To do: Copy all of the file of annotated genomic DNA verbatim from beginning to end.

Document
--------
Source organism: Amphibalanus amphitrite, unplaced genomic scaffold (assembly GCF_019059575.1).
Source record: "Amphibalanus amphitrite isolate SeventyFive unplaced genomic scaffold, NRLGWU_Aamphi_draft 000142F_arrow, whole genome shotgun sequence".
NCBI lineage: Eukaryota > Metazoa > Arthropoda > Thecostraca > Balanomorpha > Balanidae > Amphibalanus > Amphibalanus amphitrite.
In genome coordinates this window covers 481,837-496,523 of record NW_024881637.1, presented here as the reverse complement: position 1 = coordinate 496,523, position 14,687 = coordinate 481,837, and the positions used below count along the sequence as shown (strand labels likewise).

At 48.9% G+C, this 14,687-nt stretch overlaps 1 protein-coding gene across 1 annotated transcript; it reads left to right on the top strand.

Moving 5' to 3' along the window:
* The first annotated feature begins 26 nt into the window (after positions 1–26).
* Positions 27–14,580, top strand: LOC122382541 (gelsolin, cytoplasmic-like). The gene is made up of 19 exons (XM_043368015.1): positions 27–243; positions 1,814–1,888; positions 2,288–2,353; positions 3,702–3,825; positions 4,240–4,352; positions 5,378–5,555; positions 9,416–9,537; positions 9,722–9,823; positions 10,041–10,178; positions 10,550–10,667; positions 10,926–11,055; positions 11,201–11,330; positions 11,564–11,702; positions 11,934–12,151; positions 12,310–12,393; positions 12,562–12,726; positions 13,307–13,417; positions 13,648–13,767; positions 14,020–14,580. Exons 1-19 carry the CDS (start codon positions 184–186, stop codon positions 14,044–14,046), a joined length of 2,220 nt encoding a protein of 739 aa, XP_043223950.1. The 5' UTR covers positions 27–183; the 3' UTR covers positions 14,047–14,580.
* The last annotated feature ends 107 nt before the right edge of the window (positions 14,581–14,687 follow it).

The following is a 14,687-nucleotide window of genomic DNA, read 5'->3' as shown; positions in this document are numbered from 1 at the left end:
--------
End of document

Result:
Source organism: Amphibalanus amphitrite, unplaced genomic scaffold (assembly GCF_019059575.1).
Source record: "Amphibalanus amphitrite isolate SeventyFive unplaced genomic scaffold, NRLGWU_Aamphi_draft 000142F_arrow, whole genome shotgun sequence".
NCBI lineage: Eukaryota > Metazoa > Arthropoda > Thecostraca > Balanomorpha > Balanidae > Amphibalanus > Amphibalanus amphitrite.
In genome coordinates this window covers 481,837-496,523 of record NW_024881637.1, presented here as the reverse complement: position 1 = coordinate 496,523, position 14,687 = coordinate 481,837, and the positions used below count along the sequence as shown (strand labels likewise).

At 48.9% G+C, this 14,687-nt stretch overlaps 1 protein-coding gene across 1 annotated transcript; it reads left to right on the top strand.

Moving 5' to 3' along the window:
* The first annotated feature begins 26 nt into the window (after positions 1–26).
* Positions 27–14,580, top strand: LOC122382541 (gelsolin, cytoplasmic-like). The gene is made up of 19 exons (XM_043368015.1): positions 27–243; positions 1,814–1,888; positions 2,288–2,353; positions 3,702–3,825; positions 4,240–4,352; positions 5,378–5,555; positions 9,416–9,537; positions 9,722–9,823; positions 10,041–10,178; positions 10,550–10,667; positions 10,926–11,055; positions 11,201–11,330; positions 11,564–11,702; positions 11,934–12,151; positions 12,310–12,393; positions 12,562–12,726; positions 13,307–13,417; positions 13,648–13,767; positions 14,020–14,580. Exons 1-19 carry the CDS (start codon positions 184–186, stop codon positions 14,044–14,046), a joined length of 2,220 nt encoding a protein of 739 aa, XP_043223950.1. The 5' UTR covers positions 27–183; the 3' UTR covers positions 14,047–14,580.
* The last annotated feature ends 107 nt before the right edge of the window (positions 14,581–14,687 follow it).

The following is a 14,687-nucleotide window of genomic DNA, read 5'->3' as shown; positions in this document are numbered from 1 at the left end: